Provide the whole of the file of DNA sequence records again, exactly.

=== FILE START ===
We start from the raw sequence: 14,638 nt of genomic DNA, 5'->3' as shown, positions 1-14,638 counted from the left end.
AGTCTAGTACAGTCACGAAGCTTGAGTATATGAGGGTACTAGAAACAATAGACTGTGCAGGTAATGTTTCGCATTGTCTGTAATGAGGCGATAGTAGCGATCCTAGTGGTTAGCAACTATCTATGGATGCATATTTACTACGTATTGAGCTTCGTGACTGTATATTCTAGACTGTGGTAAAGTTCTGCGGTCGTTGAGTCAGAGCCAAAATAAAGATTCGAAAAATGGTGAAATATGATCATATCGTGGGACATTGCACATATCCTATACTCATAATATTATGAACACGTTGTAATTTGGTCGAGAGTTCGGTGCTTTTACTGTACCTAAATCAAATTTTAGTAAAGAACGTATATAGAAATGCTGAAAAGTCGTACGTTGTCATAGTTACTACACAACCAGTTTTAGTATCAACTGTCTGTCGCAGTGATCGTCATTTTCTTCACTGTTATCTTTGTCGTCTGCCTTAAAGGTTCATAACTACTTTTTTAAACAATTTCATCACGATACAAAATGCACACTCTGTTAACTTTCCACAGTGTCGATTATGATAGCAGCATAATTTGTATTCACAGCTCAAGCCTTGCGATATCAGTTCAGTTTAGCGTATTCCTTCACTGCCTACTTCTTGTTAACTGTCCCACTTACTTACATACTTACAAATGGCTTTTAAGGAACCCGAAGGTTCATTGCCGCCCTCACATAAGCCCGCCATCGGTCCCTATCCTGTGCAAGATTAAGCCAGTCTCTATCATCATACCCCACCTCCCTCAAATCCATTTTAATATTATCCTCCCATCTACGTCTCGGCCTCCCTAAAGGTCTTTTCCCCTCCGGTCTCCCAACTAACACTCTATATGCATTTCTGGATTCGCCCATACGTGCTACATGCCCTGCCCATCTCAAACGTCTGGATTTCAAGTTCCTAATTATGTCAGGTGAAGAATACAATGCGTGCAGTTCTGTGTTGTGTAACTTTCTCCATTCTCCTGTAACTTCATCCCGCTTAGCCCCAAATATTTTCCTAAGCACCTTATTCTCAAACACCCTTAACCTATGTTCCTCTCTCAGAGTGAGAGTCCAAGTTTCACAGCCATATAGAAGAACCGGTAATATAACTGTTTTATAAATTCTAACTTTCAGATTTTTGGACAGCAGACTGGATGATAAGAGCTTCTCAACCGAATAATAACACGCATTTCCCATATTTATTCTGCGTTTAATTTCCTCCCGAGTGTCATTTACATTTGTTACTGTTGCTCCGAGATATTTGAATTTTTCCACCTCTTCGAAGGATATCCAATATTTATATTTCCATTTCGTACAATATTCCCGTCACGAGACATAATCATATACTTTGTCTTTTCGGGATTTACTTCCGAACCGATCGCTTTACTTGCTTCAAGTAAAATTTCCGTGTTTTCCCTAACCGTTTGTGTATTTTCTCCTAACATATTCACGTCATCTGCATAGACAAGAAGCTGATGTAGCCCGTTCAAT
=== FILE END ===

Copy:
We start from the raw sequence: 14,638 nt of genomic DNA, 5'->3' as shown, positions 1-14,638 counted from the left end.
AGTCTAGTACAGTCACGAAGCTTGAGTATATGAGGGTACTAGAAACAATAGACTGTGCAGGTAATGTTTCGCATTGTCTGTAATGAGGCGATAGTAGCGATCCTAGTGGTTAGCAACTATCTATGGATGCATATTTACTACGTATTGAGCTTCGTGACTGTATATTCTAGACTGTGGTAAAGTTCTGCGGTCGTTGAGTCAGAGCCAAAATAAAGATTCGAAAAATGGTGAAATATGATCATATCGTGGGACATTGCACATATCCTATACTCATAATATTATGAACACGTTGTAATTTGGTCGAGAGTTCGGTGCTTTTACTGTACCTAAATCAAATTTTAGTAAAGAACGTATATAGAAATGCTGAAAAGTCGTACGTTGTCATAGTTACTACACAACCAGTTTTAGTATCAACTGTCTGTCGCAGTGATCGTCATTTTCTTCACTGTTATCTTTGTCGTCTGCCTTAAAGGTTCATAACTACTTTTTTAAACAATTTCATCACGATACAAAATGCACACTCTGTTAACTTTCCACAGTGTCGATTATGATAGCAGCATAATTTGTATTCACAGCTCAAGCCTTGCGATATCAGTTCAGTTTAGCGTATTCCTTCACTGCCTACTTCTTGTTAACTGTCCCACTTACTTACATACTTACAAATGGCTTTTAAGGAACCCGAAGGTTCATTGCCGCCCTCACATAAGCCCGCCATCGGTCCCTATCCTGTGCAAGATTAAGCCAGTCTCTATCATCATACCCCACCTCCCTCAAATCCATTTTAATATTATCCTCCCATCTACGTCTCGGCCTCCCTAAAGGTCTTTTCCCCTCCGGTCTCCCAACTAACACTCTATATGCATTTCTGGATTCGCCCATACGTGCTACATGCCCTGCCCATCTCAAACGTCTGGATTTCAAGTTCCTAATTATGTCAGGTGAAGAATACAATGCGTGCAGTTCTGTGTTGTGTAACTTTCTCCATTCTCCTGTAACTTCATCCCGCTTAGCCCCAAATATTTTCCTAAGCACCTTATTCTCAAACACCCTTAACCTATGTTCCTCTCTCAGAGTGAGAGTCCAAGTTTCACAGCCATATAGAAGAACCGGTAATATAACTGTTTTATAAATTCTAACTTTCAGATTTTTGGACAGCAGACTGGATGATAAGAGCTTCTCAACCGAATAATAACACGCATTTCCCATATTTATTCTGCGTTTAATTTCCTCCCGAGTGTCATTTACATTTGTTACTGTTGCTCCGAGATATTTGAATTTTTCCACCTCTTCGAAGGATATCCAATATTTATATTTCCATTTCGTACAATATTCCCGTCACGAGACATAATCATATACTTTGTCTTTTCGGGATTTACTTCCGAACCGATCGCTTTACTTGCTTCAAGTAAAATTTCCGTGTTTTCCCTAACCGTTTGTGTATTTTCTCCTAACATATTCACGTCATCTGCATAGACAAGAAGCTGATGTAGCCCGTTCAAT